But I’m getting distracted. The sailing is fundamentally a Good Idea, such a Good Idea that I felt the need to capitalise it, twice. Because the danger was always going to be that the ocean itself would be boring, and the act of travelling it would become boring by extension. Wind Waker skips that problem admirably, making this sandbox a hotspot of weird locales that makes it all too tempting to put off story quests and just head for the next island on the horizon – and there is ALWAYS another island on the horizon.
So the world feels big and ripe for exploration, and though I would’ve liked to have a few more hub towns (where all the most interesting stuff seems to happen), there is a simple joy in filling your map with every island the game has to offer. Sure, there’s a point where the actual act of steering the wind starts to become more of a chore, but when that happens Nintendo offer up a sail that changes the direction of the breezes automatically. And if you’re the kind of hollow-eyed, joyless gimboid who would rather be efficient than think about fun, then a) there’s a ton of e-sports competitions for you to enter, and b) Nintendo have provided an option for fast travelling across the map, where you don’t have to endure a single exciting adventure. Lucky you.
And of course there are puzzles, which feel intriguing in the sandbox setting but get overused in the dungeons – the usual case in Zelda games, quite frankly. But for what it’s worth, the puzzles here are generally taxing and fast-paced enough not to get dull, even when you’re having to bounce beams of light around as normal.
Oh, and what mention of Wind Waker would be complete without due praise given to the audiovisual qualities? Shirking angular polygons in favour of this game’s cel-shaded design was a decision routed in good common sense, with more than a little artistic elegance added into the mix. Whilst Link’s face does occasionally border on the terrifyingly inhuman when he has to express rage or frustration, the characters do generally look cute and the world does feel quaintly endearing, cribbing on a combination of Japanese and Polynesian influences, at least by my estimation. And when you hit the water with the wind in your sails, a triumphant orchestral soundtrack springs into life to give that real feeling of celebratory glee. Pretentiously phrased, but no less true because of it.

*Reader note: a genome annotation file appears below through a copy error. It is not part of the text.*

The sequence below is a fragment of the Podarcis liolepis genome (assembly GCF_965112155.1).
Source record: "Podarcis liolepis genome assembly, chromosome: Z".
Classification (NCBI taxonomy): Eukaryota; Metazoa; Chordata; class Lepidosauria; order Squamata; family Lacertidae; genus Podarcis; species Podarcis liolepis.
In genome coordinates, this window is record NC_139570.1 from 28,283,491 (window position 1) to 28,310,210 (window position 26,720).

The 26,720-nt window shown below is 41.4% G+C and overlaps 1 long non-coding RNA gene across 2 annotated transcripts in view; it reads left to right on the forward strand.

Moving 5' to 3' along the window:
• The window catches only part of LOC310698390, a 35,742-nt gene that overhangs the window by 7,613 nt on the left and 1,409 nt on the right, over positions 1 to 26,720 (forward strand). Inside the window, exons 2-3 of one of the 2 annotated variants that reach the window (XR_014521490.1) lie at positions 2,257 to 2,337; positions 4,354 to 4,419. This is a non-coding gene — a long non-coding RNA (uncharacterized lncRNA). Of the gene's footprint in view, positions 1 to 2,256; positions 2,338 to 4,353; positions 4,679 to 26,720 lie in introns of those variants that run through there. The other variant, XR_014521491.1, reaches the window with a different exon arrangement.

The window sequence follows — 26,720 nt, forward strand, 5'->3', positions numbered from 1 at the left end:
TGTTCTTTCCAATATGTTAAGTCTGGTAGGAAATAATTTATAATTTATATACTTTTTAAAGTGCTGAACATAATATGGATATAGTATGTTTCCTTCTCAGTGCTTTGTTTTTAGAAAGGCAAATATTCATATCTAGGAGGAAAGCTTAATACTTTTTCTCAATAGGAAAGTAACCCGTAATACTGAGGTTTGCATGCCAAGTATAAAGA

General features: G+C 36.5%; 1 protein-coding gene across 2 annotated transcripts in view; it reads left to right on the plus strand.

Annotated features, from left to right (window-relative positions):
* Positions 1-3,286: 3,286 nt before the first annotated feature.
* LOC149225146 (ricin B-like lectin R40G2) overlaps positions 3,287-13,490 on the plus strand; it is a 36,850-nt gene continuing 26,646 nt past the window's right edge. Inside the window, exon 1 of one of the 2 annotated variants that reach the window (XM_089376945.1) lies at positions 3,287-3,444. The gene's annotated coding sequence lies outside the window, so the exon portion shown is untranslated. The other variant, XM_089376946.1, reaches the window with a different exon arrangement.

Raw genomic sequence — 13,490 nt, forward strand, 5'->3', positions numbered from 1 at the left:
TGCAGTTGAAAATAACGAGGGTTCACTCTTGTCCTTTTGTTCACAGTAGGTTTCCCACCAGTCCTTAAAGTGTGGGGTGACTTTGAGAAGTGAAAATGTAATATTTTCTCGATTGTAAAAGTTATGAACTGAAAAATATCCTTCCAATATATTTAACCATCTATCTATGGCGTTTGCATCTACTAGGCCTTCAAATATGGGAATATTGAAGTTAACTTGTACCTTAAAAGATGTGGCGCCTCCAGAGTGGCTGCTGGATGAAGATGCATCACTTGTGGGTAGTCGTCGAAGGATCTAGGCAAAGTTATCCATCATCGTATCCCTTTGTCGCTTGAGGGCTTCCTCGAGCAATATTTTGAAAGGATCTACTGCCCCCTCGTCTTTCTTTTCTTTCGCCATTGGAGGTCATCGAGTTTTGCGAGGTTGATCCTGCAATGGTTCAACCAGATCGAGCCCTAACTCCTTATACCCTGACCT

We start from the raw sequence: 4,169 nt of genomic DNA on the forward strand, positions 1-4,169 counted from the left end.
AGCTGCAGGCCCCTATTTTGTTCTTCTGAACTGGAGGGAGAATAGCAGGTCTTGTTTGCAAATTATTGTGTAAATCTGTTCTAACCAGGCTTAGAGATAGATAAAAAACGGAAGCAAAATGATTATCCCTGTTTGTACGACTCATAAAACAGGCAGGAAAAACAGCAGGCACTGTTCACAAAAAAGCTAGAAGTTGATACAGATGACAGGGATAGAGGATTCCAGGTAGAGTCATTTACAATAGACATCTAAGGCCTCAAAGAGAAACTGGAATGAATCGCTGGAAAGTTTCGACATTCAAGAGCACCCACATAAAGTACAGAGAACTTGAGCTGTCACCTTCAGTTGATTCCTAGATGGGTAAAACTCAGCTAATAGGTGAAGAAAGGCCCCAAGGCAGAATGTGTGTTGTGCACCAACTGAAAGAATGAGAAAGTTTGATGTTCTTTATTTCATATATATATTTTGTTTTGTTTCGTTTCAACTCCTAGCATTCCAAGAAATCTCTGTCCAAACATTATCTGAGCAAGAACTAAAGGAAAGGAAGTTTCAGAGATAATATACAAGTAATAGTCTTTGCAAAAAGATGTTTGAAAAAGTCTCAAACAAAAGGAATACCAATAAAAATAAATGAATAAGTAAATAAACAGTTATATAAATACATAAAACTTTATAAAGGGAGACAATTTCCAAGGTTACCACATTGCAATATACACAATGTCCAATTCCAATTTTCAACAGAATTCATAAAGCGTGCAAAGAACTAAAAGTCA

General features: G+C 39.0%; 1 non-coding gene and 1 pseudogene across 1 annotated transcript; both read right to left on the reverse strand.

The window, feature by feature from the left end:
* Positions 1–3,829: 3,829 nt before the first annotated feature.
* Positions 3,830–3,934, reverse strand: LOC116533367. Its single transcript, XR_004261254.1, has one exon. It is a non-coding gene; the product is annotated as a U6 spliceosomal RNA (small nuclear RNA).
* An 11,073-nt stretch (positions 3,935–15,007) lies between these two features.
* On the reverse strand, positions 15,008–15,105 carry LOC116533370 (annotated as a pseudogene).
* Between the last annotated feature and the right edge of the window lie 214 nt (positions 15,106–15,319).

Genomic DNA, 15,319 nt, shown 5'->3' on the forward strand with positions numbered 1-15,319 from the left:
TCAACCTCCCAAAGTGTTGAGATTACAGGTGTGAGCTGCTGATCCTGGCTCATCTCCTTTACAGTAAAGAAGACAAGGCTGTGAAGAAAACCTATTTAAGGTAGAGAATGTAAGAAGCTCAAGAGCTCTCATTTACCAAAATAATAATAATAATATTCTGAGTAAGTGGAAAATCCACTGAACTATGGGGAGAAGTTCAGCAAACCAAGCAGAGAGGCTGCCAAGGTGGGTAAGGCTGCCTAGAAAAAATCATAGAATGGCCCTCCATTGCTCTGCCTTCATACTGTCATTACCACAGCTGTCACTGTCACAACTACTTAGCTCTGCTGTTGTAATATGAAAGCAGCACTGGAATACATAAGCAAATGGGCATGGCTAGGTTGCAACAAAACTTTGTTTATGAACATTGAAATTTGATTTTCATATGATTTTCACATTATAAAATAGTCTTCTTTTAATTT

Look, I said it earlier: this is the best Zelda game going, at least by my experience. Everything about it seems to be excited and filled with life (bar the curiously bittersweet finale), and the places where it experiments are the places where it tends to shine, so you’re not likely to get this experience from a different entry in the series. If you have a Wii U, this should already be on your shelf. It’s earned its right as a classic.
The Wind Waker is a game about striving for greatness, and manages to match that sense of scale and importance whilst retaining focus on the most human versions of the characters we’ve seen. Give it a go, because it’s unlikely to be topped any time soon.